But please take this as the rambling microblog it was intended as, it’s not a rant and it’s not targeted. I just find it all strange and a little bit sad. I get that we all want that Christmas morning feeling once in a while, but it’s also okay if we know what’s inside the box beforehand. It’s the same present inside.

  • I read your post again and I’m actually in shock at how much you’re seething over this. Please calm down

    I am not remotely seething over anything!

  • This was genuinely not intended to be an argument in any sense and I apologise if it appeared as much. It was a mixture of bemusement and melancholia about the religion of spoilers. Sorry if my tone was unclear.

  • Using phrases like “cringe my tits off” does suggest a rather heated tone, I would say, lol

    Some of us really do not want to see spoilers and really do think that you can “spoil” (negatively affect somebody’s enjoyment of) a narrative by just having every little thing that’s going to happen in it explained to you beforehand. I don’t even watch trailers anymore, I dropped out of the Doctor Who fan community in the run up to the 50th anniversary, and I think my experience of these things has been all the better for it. I would operate on the assumption that most people don’t want spoilers, and even if they do, it’s incredibly unfair to mar somebody’s experience of something just because YOU don’t believe in that kind of thing. It is significantly more annoying for someone who doesn’t like spoilers to be spoiled, than it is for somebody who is fine with spoilers to not get any, wouldn’t you agree?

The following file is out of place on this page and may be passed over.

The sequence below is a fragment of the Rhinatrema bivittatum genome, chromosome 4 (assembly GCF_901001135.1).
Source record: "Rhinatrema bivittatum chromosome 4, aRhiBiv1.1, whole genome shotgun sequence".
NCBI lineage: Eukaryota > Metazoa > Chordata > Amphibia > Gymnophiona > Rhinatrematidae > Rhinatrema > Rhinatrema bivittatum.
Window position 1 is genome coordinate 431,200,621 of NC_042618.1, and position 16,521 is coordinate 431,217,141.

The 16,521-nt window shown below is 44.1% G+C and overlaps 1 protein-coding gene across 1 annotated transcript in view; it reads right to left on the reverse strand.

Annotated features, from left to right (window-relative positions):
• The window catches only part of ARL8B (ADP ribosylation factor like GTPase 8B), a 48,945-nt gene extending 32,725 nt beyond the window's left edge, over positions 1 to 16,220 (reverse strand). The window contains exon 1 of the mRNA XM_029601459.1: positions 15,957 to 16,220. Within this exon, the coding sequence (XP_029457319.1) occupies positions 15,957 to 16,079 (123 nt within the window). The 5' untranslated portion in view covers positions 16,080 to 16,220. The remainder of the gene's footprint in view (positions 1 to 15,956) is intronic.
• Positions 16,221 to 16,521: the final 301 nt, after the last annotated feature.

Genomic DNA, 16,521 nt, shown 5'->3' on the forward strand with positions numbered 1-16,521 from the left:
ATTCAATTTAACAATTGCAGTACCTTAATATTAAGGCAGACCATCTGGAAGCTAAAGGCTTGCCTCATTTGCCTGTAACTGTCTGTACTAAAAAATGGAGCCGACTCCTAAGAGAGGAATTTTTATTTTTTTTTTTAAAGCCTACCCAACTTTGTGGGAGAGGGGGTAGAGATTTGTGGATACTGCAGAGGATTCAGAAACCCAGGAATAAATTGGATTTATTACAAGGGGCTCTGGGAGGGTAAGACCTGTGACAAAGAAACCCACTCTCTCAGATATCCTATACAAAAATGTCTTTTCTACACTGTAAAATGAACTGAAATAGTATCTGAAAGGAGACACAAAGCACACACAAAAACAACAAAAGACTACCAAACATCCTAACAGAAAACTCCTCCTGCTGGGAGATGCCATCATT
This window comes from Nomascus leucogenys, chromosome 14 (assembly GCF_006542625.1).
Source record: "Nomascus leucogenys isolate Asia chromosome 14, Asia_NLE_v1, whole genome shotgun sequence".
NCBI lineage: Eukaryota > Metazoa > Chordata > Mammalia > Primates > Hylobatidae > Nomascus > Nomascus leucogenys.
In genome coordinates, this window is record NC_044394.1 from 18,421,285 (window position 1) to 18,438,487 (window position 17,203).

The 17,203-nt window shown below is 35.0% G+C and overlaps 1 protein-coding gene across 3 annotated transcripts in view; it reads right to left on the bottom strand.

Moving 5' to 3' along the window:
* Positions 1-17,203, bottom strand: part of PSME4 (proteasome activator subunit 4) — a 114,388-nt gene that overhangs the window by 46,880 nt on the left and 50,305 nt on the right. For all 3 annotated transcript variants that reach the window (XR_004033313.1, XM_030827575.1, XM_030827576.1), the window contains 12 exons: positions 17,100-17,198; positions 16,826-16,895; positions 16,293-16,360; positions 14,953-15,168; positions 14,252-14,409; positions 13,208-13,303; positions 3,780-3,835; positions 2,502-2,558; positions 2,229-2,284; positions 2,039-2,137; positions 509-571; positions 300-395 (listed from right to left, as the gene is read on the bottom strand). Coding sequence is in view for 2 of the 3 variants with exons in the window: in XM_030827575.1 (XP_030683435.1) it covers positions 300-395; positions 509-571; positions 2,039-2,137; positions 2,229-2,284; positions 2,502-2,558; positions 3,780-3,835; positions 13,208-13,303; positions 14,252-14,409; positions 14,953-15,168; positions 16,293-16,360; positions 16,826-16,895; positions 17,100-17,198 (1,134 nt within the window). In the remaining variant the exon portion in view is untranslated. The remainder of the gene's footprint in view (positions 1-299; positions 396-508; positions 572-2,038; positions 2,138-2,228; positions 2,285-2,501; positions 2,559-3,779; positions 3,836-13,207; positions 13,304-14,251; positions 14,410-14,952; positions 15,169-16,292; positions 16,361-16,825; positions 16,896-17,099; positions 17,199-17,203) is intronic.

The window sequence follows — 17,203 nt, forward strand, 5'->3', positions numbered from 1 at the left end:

• Using phrases like “cringe my tits off” does suggest a rather heated tone, I would say, lol

    I think in that Glover/Timewave example, “cringe my tits off” was an understatement. I don’t think there was a bit of me spared from cringe ejection.

    I don’t even watch trailers anymore, I dropped out of the Doctor Who fan community in the run up to the 50th anniversary, and I think my experience of these things has been all the better for it.

    To be fair; “the Doctor Who fan community” is a hundred times worse than any spoiler. I genuinely can’t comprehend an objection to trailers though – surely they’re part of the core experience? I mean that sincerely – when choosing a film to watch for example, what wouldn’t you expose yourself to? The trailer?

    I would operate on the assumption that most people don’t want spoilers, and even if they do, it’s incredibly unfair to mar somebody’s experience of something just because YOU don’t believe in that kind of thing. It is significantly more annoying for someone who doesn’t like spoilers to be spoiled, than it is for somebody who is fine with spoilers to not get any, wouldn’t you agree?